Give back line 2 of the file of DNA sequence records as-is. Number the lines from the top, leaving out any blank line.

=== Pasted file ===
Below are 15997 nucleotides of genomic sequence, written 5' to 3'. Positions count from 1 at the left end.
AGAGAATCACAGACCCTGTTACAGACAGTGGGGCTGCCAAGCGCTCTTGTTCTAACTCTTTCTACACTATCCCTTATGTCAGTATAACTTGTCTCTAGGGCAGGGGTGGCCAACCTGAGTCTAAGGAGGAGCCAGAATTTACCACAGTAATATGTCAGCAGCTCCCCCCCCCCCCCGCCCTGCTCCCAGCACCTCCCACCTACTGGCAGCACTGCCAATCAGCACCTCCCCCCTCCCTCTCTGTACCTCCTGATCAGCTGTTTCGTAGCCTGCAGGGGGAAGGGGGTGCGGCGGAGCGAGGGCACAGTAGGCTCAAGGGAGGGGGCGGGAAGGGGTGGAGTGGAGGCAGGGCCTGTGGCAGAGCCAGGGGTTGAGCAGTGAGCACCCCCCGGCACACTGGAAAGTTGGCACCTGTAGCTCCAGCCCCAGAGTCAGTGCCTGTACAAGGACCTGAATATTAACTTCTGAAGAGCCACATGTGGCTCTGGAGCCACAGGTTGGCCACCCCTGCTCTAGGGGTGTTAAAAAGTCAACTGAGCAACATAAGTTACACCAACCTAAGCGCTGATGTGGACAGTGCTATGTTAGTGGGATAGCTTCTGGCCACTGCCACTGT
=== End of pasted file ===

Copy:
AGAGAATCACAGACCCTGTTACAGACAGTGGGGCTGCCAAGCGCTCTTGTTCTAACTCTTTCTACACTATCCCTTATGTCAGTATAACTTGTCTCTAGGGCAGGGGTGGCCAACCTGAGTCTAAGGAGGAGCCAGAATTTACCACAGTAATATGTCAGCAGCTCCCCCCCCCCCCCGCCCTGCTCCCAGCACCTCCCACCTACTGGCAGCACTGCCAATCAGCACCTCCCCCCTCCCTCTCTGTACCTCCTGATCAGCTGTTTCGTAGCCTGCAGGGGGAAGGGGGTGCGGCGGAGCGAGGGCACAGTAGGCTCAAGGGAGGGGGCGGGAAGGGGTGGAGTGGAGGCAGGGCCTGTGGCAGAGCCAGGGGTTGAGCAGTGAGCACCCCCCGGCACACTGGAAAGTTGGCACCTGTAGCTCCAGCCCCAGAGTCAGTGCCTGTACAAGGACCTGAATATTAACTTCTGAAGAGCCACATGTGGCTCTGGAGCCACAGGTTGGCCACCCCTGCTCTAGGGGTGTTAAAAAGTCAACTGAGCAACATAAGTTACACCAACCTAAGCGCTGATGTGGACAGTGCTATGTTAGTGGGATAGCTTCTGGCCACTGCCACTGT